A Butler ChristmasBy: Rahiem Brooks
A Naim Butler Romantic Suspense, Volume 1
Five Months Earlier
WITH JUST UNDER TWO years left in his second term as president of the United States, Jackson Radcliffe was entertaining a request to chat from the senior New York Senator, James MacDonald. Both men sipped neat Johnnie Blue doubles from glasses specially commissioned for the president from Swarovski, engraved with the American flag.
"So, Mr. President, how's your Latin?" MacDonald asked and shook Evian ice cubes which rattled against the crystal glass. Clank-Clankity-Clank.
"Awful," Radcliffe said, taking a seat on the sofa across from MacDonald in the Oval Office.
"Certainly, you know quid pro quo, though?"
"Funny," the president said through a weak smile. "I do know that one."
Good, thought the senator, then I don't need to remind you of my efforts that helped get your legacy-making Affordable Care Act passed in a bi-partisan senate. "You're the first president to visit a federal prison and talk to inmates. Just last week you gave a glowing and flowery speech on Crime Justice at the NAACP Convention in Philadelphia. A speech that later had Bill admit that while he was in office he signed into law a legislation that caused an overwhelmingly obvious racial disparity with respect to prison terms and continues to cripple the Black community."
"Is there a compliment in there somewhere, Senator?” the president asked as he leaned back on the sofa, and crossed his legs. "I doubt you've come this far for that."
"Funny," Senator MacDonald said through the same weak smile that the president had just offered him. "I'll get to the point."
"Great." The president looked at his watch.
"I'm announcing my run to replace you, and I'll need your help to win the nomination."
"I see," Radcliffe said flatly. Clank-Clankity-Clank.
"Republicans will focus on immigration; thank God for Donna Lincoln. On our side, Chang and Johnson will have to focus on explaining their history and records during the primaries. And, then, there's me, the liberal-conservative Democrat concentrating on day one in office criminal justice reform which work in tandem with reducing the prison population and the money saved will be diverted to improve education and keep your beloved Radcliffe-Care around. I have vetted," he paused and handed the commander a file, "a New Yorker that I'd like you to expunge and seal his criminal record using your pardon authority."
"And why would I do that?"
"So that he can take the bar exam and become a criminal defense lawyer, and potentially a politician if he desires such a place in our government."
"Why would I be involved in that? That's not my job, and doesn't seem to be high up on the list of quid pro quo I'd expect from you."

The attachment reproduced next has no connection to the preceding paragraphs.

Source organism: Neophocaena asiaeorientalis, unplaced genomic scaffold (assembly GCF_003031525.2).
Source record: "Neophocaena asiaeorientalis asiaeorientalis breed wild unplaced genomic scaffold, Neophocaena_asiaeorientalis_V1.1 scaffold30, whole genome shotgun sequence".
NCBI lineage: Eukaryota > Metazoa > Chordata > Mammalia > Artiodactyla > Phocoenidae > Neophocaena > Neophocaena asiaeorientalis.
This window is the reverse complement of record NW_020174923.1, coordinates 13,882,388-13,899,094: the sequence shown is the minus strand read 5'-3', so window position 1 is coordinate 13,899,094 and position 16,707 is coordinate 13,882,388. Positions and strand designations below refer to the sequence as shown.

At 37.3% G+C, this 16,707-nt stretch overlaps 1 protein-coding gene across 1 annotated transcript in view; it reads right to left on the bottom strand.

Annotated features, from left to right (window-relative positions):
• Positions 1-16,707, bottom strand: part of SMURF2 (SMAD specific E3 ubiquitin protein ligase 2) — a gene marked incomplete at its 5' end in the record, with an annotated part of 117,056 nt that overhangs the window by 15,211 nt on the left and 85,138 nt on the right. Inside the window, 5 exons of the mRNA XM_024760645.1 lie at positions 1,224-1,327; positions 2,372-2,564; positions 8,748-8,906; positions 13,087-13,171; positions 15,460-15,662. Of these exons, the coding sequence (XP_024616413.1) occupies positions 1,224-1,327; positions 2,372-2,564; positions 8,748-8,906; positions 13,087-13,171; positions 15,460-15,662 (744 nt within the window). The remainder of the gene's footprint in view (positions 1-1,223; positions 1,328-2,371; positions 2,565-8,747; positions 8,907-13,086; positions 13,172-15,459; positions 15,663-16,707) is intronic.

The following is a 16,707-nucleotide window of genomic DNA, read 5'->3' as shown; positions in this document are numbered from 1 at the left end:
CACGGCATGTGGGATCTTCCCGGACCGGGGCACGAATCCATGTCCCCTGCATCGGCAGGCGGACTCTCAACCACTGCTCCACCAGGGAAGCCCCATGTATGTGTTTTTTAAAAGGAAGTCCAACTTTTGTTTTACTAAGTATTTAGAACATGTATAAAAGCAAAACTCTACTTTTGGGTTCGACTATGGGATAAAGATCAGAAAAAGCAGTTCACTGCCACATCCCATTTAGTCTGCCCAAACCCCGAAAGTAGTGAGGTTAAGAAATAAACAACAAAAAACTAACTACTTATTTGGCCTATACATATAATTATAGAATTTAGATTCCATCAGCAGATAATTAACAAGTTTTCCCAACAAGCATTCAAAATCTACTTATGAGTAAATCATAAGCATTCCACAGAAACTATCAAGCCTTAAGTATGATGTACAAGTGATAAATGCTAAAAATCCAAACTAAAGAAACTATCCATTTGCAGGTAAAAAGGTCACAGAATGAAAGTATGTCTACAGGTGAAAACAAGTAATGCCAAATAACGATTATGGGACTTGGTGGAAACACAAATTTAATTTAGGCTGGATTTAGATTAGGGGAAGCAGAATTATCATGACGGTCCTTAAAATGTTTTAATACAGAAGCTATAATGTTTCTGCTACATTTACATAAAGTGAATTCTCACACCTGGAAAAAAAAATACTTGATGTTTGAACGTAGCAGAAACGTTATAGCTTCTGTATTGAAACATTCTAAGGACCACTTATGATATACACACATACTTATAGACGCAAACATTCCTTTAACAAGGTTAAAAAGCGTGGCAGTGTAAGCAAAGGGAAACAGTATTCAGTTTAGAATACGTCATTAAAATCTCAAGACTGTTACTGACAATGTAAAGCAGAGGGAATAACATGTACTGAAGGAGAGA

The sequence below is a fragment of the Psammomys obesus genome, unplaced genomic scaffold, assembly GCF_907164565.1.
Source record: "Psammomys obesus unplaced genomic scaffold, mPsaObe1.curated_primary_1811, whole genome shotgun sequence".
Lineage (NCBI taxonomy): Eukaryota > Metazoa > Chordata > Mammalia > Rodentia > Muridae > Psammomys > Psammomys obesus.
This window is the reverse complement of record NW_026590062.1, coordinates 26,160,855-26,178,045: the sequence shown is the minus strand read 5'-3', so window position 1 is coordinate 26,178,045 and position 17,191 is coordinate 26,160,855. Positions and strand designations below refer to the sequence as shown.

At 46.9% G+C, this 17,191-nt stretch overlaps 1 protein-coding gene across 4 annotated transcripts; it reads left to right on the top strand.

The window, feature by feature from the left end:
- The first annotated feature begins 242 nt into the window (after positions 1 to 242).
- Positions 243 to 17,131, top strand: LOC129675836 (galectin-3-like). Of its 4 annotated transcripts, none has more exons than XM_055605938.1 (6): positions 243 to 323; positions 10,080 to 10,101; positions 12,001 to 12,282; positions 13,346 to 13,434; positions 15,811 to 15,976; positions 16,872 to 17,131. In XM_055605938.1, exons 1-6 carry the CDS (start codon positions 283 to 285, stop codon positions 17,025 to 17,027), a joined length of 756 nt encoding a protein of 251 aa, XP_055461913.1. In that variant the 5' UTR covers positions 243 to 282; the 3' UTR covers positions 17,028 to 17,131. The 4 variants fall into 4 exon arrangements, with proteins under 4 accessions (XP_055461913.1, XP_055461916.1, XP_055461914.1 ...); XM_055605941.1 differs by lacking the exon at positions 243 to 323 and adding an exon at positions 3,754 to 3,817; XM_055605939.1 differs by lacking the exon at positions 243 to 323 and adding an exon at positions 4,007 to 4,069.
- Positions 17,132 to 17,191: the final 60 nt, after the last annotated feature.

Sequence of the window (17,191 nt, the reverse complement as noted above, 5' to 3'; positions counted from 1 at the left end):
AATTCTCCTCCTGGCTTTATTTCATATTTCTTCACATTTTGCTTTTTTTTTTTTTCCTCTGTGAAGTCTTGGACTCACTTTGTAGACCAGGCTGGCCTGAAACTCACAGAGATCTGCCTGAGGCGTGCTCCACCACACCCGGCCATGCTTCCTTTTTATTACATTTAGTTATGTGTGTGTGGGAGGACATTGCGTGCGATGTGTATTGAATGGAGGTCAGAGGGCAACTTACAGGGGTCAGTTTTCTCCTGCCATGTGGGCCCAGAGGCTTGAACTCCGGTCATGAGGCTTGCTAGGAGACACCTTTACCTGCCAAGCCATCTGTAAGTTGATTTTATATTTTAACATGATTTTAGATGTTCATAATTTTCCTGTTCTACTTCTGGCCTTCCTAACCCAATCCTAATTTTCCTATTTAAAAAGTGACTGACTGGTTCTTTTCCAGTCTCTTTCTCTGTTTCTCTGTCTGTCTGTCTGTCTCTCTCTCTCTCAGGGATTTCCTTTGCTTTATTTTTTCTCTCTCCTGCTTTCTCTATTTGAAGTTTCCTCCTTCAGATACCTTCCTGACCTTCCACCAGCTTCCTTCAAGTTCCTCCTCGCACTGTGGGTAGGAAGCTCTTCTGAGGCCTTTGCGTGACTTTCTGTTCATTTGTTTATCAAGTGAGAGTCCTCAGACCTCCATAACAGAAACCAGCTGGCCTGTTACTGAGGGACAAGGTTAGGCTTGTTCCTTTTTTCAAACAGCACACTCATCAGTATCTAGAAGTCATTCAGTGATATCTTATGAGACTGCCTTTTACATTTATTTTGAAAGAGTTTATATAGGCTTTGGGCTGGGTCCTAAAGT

Caution. The president had a reputation of being prone to it. He wasn't a risk taker. No gray area with the Blue Dog Democrat from Illinois. It was black and white; a bona fide reflection of his bi-racial heritage.
"Precisely why you're going to do it. It's low on the pole. The action, though, carefully reported in the major newspapers and news networks will carry favor with Black and other minority voters. They'll see me as a champion of the underdog and second chances."
"Interesting. Why this Naim Butler guy?"
"He'll go on and fight injustice. He wants to do it now, but he can't because he can't argue in court because he's not a lawyer. His mentor and confidante, Max Devers, will see to it that Butler works with me to get the job done. He'll be my Martin Luther King to Lyndon Johnson. We will get the job done."
"What job?" The president wasn't convinced.
"As you know with Hilary being a former New York senator, she's undoubtedly banking on winning the state in the primary. I need to make a strong statement to thwart that and in a blue state like New York, I’ll have to make an appeal to minorities through action. Not lip service. That's a tough job."
"I could be wrong, but this could back fire, as your work could actually work. Pun intended. What am I missing?"
MacDonald, the senior member of the Senate Judiciary Committee was an expert at staying off the radar. His sudden desire to be thrust into the spotlight of a presidential campaign forced Radcliffe to proceed with uncertainty. MacDonald was a country club, white boy, with a Cuban housekeeper, and his sudden interest in minority affairs would be loved if he netted real results. Radcliffe knew MacDonald figured that he was in charge of this conversation, but he knew otherwise. If the senator went down this path, Radcliffe would see to it that he played along for the long haul. Radcliffe was Monte Hall and MacDonald could not ignore doors number two and three, once he opened door number one. Of course, this because MacDonald was fully aware of the impact of quid pro quo. It never ended.